To achieve this object, the present invention provides a photosensitive recording material comprising a support and microcapsules provided thereon, wherein the microcapsules comprises a photopolymerizable unsaturated group-containing compound and a phosphine compound represented by the following general formula: ##STR2## where R1, R2 and R3 indicate a hydrogen atom, a C1 to C20 alkyl, aryl or aralkyl group, --OR4, or --SR4 where R4 indicates a hydrogen atom or a C1 to C20 alkyl, aryl or aralkyl group, and these may be substituted by a halogen atom or a C1 to C20 alkoxy, alkoxycarbonyl, acyloxy, alkanoyl, cyano, hydroxy or amino group.
According to the photosensitive recording material of the present invention in which the microcapsules comprise the photopolymerizable unsaturated group-containing compound and the phosphine compound represented by the aforementioned general formula, the microcapsules are allowed to be sufficiently hardened with low energy, and clear images are also allowed to be formed with good tone and no smearing.
In the photosensitive recording material of the present invention, the photopolymerizable unsaturated group-containing compound is preferably a polymerizable compound having at least one ethylenic unsaturated double bond. This allows the microcapsules to be sufficiently cured rapidly, and clear images with good tone and no smearing to be formed.
In the photosensitive recording material of the present invention, it is preferably that the phosphine compound is contained in an amount of from 0.01 to 20 wt %. This allows the microcapsules to be sufficiently cured rapidly with low energy, and clear images with good tone and no smearing to be formed.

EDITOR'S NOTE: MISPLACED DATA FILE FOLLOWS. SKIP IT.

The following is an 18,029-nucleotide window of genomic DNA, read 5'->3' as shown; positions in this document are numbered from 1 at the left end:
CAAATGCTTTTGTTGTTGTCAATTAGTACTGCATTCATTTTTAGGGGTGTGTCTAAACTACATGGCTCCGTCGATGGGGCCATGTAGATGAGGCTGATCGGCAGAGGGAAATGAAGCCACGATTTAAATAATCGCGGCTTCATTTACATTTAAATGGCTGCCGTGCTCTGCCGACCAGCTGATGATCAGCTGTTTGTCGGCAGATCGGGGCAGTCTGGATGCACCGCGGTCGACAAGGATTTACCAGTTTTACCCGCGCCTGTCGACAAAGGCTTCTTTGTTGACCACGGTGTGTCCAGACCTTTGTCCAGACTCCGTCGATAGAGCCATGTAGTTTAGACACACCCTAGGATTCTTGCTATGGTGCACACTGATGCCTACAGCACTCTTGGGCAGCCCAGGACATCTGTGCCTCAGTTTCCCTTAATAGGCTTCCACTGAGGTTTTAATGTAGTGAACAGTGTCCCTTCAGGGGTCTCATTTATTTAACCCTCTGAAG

This and other objects, features and advantages of the present invention are described in or will become apparent from the following detailed description of the invention.
The photosensitive recording material of the present invention comprises a support and microcapsules provided thereon, where the microcapsules comprises a photopolymerizable unsaturated group-containing compound and a phosphine compound.
Examples of the aforementioned photopolymerizable unsaturated group-containing compound include compounds having ethylenic unsaturated groups and compounds having epoxy groups. The compounds having ethylenic unsaturated groups with a relatively fast velocity of photopolymerization are especially preferred.
Examples of the compounds having ethylenic unsaturated groups include acrylic acid and salts thereof, acrylic acid esters, acrylamide, methacrylic acid and salts thereof, methacrylic acid esters, methacrylamides, maleic anhydride, maleic anhydride esters, itaconic acid esters, styrenes, vinyl ethers, vinyl esters, N-vinyl heterocycles, allyl ethers, allyl esters, and derivatives thereof. Of these, acrylic acid esters or methacrylic acid esters with a relatively rapid degree of photopolymerization are especially preferred.